By Stephen Caruso
For the Pittsburgh Current
As Pennsylvanians have taken to the Capitol steps in recent months to protest their government, some decided to take a shotgun or assault rifle along for the ride.
But many of those demonstrators may have been breaking a rarely enforced state law that bans openly carrying firearms during an official disaster declaration.
That potential collision of the right to bear arms and the state’s police power was eliminated by a bill that passed the state House in late June.
Legal observers say the law, as written, is on solid constitutional ground, but their opponents strenuously disagree.
Gov. Tom Wolf has declared two states of emergencies in the past months — the ongoing statewide COVID-19 emergency declaration, as well as a temporary declaration because of Black Lives Matter protests in some of the Commonwealth’s cities, such as Philadelphia and Pittsburgh.
Under Pennsylvania’s Uniform Firearms Act, during such an emergency, “no person shall carry a firearm upon the public streets or upon any public property” during a state of emergency.
There are two exceptions, one for an individual is “actively engaged in a defense of that person’s life or property from peril or threat” or if they have a firearm license, such as a concealed carry permit.
A bill sponsored by Rep. Matt Dowling, R-Fayette, would remove these provisions from law. The legislation passed the House on 127-74 on June 24 and is now in the Senate.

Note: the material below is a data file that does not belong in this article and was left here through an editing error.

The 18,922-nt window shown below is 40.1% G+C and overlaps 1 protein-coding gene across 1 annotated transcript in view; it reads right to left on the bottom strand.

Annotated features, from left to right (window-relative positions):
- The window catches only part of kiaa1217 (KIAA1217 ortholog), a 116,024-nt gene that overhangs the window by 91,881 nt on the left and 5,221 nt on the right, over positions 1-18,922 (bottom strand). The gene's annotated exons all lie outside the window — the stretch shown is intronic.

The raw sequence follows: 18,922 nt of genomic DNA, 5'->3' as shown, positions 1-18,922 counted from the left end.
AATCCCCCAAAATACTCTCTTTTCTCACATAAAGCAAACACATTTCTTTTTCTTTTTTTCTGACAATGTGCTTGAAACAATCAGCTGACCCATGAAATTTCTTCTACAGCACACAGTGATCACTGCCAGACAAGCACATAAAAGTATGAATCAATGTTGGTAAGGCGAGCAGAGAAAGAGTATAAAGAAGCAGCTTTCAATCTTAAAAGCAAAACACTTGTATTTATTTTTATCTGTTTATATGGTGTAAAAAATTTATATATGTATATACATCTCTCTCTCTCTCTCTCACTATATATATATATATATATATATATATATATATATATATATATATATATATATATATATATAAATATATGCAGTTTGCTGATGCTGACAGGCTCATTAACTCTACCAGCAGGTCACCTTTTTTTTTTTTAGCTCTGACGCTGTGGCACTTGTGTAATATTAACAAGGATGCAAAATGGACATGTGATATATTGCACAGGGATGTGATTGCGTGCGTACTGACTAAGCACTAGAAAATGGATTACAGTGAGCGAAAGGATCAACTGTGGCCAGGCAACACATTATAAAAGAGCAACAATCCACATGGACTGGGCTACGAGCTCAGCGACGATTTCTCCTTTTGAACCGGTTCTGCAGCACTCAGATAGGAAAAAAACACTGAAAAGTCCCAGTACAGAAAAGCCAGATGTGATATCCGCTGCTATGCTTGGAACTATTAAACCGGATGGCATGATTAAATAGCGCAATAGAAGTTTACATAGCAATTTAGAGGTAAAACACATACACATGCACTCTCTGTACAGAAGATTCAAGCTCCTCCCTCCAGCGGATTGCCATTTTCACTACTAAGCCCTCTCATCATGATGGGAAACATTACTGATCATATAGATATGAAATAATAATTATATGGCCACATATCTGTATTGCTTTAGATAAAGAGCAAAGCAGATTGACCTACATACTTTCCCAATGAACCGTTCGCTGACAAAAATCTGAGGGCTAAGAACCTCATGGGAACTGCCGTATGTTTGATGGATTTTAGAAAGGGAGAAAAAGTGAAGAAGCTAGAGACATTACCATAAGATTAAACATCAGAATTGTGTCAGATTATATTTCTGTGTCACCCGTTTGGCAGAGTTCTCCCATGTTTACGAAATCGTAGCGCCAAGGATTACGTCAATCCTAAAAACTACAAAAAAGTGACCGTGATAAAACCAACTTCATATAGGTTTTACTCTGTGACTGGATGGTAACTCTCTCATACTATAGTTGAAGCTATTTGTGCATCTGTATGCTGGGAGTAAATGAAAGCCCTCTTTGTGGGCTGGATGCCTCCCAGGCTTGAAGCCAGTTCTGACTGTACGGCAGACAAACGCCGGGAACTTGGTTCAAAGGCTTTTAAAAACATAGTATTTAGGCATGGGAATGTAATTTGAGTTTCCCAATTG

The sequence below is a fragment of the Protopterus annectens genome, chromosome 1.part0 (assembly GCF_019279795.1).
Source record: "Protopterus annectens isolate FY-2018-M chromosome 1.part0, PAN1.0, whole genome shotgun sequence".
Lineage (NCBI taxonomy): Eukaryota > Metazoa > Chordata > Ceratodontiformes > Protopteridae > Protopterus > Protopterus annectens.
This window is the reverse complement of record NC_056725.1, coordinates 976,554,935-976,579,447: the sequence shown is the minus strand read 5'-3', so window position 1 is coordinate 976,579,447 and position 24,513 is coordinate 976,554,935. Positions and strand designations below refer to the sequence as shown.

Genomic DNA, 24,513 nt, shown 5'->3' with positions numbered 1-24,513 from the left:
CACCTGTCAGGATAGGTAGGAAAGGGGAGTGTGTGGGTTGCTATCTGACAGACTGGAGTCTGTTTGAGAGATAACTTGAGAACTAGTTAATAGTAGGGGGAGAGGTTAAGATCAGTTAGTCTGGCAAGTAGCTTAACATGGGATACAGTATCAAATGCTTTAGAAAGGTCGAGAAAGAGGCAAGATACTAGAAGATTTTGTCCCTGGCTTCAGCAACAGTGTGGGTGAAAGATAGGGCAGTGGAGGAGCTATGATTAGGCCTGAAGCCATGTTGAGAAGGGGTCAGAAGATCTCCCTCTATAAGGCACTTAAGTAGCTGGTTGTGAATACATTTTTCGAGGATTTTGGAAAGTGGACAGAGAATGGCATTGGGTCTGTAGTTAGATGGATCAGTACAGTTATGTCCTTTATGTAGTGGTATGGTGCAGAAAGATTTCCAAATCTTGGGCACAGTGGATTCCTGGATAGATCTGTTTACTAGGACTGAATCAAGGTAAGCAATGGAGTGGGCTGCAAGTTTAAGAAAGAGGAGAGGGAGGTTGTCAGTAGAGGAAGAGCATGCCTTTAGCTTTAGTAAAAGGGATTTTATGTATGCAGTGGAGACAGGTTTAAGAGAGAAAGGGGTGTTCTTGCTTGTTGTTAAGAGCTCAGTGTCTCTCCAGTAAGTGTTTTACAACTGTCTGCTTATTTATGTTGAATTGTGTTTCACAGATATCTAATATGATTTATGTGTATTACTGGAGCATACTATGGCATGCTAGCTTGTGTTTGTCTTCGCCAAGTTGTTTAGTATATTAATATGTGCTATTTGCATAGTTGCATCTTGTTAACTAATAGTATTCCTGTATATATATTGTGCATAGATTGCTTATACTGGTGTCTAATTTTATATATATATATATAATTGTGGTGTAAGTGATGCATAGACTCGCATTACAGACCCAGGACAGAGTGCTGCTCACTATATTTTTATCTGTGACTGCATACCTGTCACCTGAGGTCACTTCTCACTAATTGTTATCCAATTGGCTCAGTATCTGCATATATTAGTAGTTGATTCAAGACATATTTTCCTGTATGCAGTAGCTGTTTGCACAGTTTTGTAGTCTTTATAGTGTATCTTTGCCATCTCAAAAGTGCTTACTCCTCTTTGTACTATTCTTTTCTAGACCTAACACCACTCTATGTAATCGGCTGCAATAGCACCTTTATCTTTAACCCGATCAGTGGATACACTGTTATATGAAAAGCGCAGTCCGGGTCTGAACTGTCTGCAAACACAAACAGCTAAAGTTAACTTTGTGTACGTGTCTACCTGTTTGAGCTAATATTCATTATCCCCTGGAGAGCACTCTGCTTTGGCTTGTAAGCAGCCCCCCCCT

All but two of the House’s 109 Republicans, and 21 of 93 Democrats, supported it.
“Unfortunately, in the last few months, we’ve seen how easy it is for one person to choose to declare a state of emergency,” Dowling said in a statement. He added that it’s critical gun rights “remain in place, even if the governor announces an emergency declaration.”
The bill also makes one other related change. Under the state’s emergency code, the governor can “suspend or limit the sale, dispensing or transportation of alcoholic beverages, firearms, explosives and combustibles” under their emergency declaration. Dowling’s bill would take away the ability to regulate firearm sales.
In an email, Joshua Prince, a Pennsylvania-based firearms attorney, said that the law unconstitutionally delegates the regulation of an individual right to the executive and judicial branches, instead of keeping the authority within the Legislature.
He also pointed out that pandemic-inspired office closures, in such places as Philadelphia, have delayed processing the very permits that would let a citizen openly carry during the emergency.
“Those individuals are left with no recourse and are being stripped of their constitutional rights,” Prince said in an email.
If someone breaks the rule, state law allows for your firearm to be temporarily confiscated.
The state has taken a soft touch to potential violations. Neither Prince nor the state police could provide an example of anyone who had run afoul of the provision.
“The governor worked with Pennsylvania State Police and local law enforcement to ensure that the opioid and COVID-19-related disaster declarations did not affect citizens’ firearms rights,” tate Police spokesperson Ryan Tarkowski said in an email.
The commonwealth also has extended the expiration dates for concealed carry permits holders who may have come due amid the pandemic, Tarkowski said.
A similar proposal to Dowling’s has been around since at least 2018. Former state senator and GOP gubernatorial candidate Scott Wagner made political hay of the law when Wolf used the state emergency code to fight the opioid abuse epidemic.